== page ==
As alternative fuels become more competitive oil and gas producers have strong

As alternative fuels become more competitive oil and

This preview shows page 31 - 33 out of 93 pages.

As alternative fuels become more competitive, oil and gas producers have strong incentive to drop prices to kill competition. Investors need to know that alternative energy initiatives will continue to be competitive. A revenue-neutral $35 per barrel price floor on oil would provide the security investors need. At this price, alternative fuels like cellulosic ethanol, shale and tar sands oil, and Fischer-Tropsch diesel, could still compete with regular gasoline. Many analysts say that expensive oil is here to stay, but most energy investors are hesitant still to take on that risk. A modest price floor for oil that we may never reach would provide a major stimulation for energy alternatives. Long-term energy security also requires the use of clean energy, a third component of energy security. As long as we continue to consume fuels that do not burn cleanly, or cannot have their damaging gases sequestered, we will continue to pay environmental costs and will remain vulnerable to a climate change-induced disaster. To combat this result, Congress must pass legislation establishing a cap and trade mechanism. A cap and trade system would provide regulatory certainty, reward innovation to improve energy efficiency, and provide strong market incentives for clean renewable fuels. Any such system should give credit for carbon sequestration in coal-fired plants and allow farmers and foresters to sell credits for the carbon they sequester. And with new technology, we can control many greenhouse gases with proactive, pro-growth solutions, not simply draconian limitations on economic activity. Industry and government alike recognize that progress on climate change can go hand in hand with progress on energy security, air pollution, and technology development. Even as we strive to reduce the prevalence of fossil fuel in our energy portfolio, pragmatism requires that we diversify to the greatest extent possible our sources of oil and natural gas. While we continue to debate production there and on the outer continental shelf, we have to carefully consider both the security and economic benefits of more exploration, as well as the environmental costs. We must also ensure that we are not wasting fossil fuel resources in end-use that could be fueled by other means. I am encouraged by DuPont’s commitment to replacing petrochemicals with bio-alternatives. This wise business choice leaves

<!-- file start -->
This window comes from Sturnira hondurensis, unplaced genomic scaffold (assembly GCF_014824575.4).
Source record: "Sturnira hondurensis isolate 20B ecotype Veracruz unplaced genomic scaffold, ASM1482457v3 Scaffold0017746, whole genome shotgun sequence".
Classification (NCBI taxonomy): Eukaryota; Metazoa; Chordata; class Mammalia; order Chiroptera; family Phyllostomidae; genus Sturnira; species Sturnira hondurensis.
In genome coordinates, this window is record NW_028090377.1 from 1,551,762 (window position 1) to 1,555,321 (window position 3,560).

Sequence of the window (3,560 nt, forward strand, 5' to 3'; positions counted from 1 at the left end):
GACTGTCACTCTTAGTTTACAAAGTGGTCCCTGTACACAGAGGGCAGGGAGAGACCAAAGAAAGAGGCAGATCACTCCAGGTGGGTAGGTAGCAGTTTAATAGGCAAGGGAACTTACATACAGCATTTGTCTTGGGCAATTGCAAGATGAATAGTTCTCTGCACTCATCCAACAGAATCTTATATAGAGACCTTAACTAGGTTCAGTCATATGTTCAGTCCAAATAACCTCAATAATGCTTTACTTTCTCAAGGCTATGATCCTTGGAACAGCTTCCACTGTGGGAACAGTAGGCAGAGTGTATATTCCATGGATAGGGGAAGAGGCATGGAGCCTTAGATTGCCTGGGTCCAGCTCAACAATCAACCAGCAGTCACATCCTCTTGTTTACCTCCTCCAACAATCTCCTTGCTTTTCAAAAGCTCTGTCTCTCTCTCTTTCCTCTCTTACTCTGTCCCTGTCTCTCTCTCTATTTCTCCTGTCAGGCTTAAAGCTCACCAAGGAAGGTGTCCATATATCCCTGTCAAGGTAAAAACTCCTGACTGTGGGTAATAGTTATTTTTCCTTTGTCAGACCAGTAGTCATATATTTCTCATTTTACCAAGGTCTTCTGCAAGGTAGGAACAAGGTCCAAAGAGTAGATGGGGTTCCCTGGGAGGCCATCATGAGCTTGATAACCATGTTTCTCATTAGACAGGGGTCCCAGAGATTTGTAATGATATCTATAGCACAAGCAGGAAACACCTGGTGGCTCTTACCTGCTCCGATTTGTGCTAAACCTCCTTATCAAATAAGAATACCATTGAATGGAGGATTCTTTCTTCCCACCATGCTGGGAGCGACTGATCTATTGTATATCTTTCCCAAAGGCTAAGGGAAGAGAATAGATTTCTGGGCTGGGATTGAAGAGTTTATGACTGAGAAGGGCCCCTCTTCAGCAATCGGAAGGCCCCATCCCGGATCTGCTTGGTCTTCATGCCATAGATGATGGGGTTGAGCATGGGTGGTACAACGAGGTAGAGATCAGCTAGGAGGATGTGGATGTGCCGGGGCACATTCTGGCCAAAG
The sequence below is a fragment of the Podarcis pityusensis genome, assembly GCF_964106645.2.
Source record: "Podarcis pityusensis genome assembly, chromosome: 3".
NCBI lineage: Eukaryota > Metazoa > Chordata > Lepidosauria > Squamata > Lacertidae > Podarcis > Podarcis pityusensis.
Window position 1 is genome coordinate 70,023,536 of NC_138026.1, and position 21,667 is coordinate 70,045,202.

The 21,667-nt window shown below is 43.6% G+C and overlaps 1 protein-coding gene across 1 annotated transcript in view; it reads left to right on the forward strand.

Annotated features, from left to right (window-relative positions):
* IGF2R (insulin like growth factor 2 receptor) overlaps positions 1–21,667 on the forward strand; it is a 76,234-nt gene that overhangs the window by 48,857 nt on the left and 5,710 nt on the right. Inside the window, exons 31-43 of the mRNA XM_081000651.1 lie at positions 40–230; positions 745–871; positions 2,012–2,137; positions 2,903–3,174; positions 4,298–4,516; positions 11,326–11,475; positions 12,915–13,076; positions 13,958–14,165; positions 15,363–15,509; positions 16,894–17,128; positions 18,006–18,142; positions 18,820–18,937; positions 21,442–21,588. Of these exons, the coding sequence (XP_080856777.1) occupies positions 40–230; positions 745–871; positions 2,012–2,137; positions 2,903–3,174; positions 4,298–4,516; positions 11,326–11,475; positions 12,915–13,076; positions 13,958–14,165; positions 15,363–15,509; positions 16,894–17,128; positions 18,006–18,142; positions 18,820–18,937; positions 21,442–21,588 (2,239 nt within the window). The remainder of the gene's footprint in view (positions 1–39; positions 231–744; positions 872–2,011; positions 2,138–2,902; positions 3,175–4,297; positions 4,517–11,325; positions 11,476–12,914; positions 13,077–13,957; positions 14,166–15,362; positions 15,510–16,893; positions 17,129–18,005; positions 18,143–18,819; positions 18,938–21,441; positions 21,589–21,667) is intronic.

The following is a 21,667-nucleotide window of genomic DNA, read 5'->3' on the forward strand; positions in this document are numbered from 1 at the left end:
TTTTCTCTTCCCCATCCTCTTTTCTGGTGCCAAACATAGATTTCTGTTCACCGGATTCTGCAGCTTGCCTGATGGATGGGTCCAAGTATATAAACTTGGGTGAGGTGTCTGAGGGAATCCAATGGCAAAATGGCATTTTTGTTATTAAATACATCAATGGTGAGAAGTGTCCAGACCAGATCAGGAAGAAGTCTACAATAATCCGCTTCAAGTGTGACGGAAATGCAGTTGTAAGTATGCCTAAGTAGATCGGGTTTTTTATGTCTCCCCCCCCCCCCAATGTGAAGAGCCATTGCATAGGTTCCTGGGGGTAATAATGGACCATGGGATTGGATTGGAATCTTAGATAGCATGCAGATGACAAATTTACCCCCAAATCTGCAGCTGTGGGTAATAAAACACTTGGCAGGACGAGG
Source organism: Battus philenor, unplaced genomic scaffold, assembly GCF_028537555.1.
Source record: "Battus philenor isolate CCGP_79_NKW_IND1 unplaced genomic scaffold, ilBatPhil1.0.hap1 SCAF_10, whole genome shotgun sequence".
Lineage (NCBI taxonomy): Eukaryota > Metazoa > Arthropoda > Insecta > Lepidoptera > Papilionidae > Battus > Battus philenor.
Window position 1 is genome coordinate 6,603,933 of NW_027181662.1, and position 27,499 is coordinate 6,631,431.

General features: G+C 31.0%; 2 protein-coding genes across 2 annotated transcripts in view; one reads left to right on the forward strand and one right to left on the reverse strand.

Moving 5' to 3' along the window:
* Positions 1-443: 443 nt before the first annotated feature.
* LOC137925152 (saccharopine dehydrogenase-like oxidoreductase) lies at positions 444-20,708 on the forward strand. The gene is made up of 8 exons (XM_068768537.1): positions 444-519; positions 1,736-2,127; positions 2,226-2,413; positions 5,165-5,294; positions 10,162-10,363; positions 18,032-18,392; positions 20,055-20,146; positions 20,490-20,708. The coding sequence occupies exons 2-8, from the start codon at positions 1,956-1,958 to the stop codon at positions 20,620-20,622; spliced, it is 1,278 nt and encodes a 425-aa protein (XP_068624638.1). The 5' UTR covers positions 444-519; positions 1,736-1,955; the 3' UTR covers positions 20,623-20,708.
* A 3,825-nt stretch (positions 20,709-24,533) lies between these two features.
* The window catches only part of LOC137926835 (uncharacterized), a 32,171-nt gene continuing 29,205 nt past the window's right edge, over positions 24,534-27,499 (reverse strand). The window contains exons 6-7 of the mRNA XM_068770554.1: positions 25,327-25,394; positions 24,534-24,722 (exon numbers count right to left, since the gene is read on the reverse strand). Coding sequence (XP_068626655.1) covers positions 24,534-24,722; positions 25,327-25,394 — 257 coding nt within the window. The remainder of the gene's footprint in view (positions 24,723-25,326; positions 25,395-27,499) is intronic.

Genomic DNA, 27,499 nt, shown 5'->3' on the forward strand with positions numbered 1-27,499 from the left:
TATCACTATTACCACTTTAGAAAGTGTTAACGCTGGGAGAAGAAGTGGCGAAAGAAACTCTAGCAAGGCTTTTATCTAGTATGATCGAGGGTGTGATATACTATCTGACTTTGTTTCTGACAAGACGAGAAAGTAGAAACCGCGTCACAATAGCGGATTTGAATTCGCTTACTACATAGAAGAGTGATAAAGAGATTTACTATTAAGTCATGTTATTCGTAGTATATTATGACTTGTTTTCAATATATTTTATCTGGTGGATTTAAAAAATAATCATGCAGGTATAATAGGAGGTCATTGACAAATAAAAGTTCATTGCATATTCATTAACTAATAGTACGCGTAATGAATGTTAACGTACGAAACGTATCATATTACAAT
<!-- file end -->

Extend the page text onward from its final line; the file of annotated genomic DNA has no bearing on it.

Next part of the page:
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31 DuPont less vulnerable to price spikes than competitors who still rely exclusively on oil and gas. With natural gas prices high, there is now a shift to coal-fired electrical generation. New plants should favor coal, which we have in abundance, over natural gas. I continue to vigorously support the deployment of clean coal technology with carbon sequestration. We can also use coal to reduce our oil dependence. The energy bill I coauthored with Senator Obama included legislation authorizing $85 million for federal research into the production of coal-based transportation fuels. One of the
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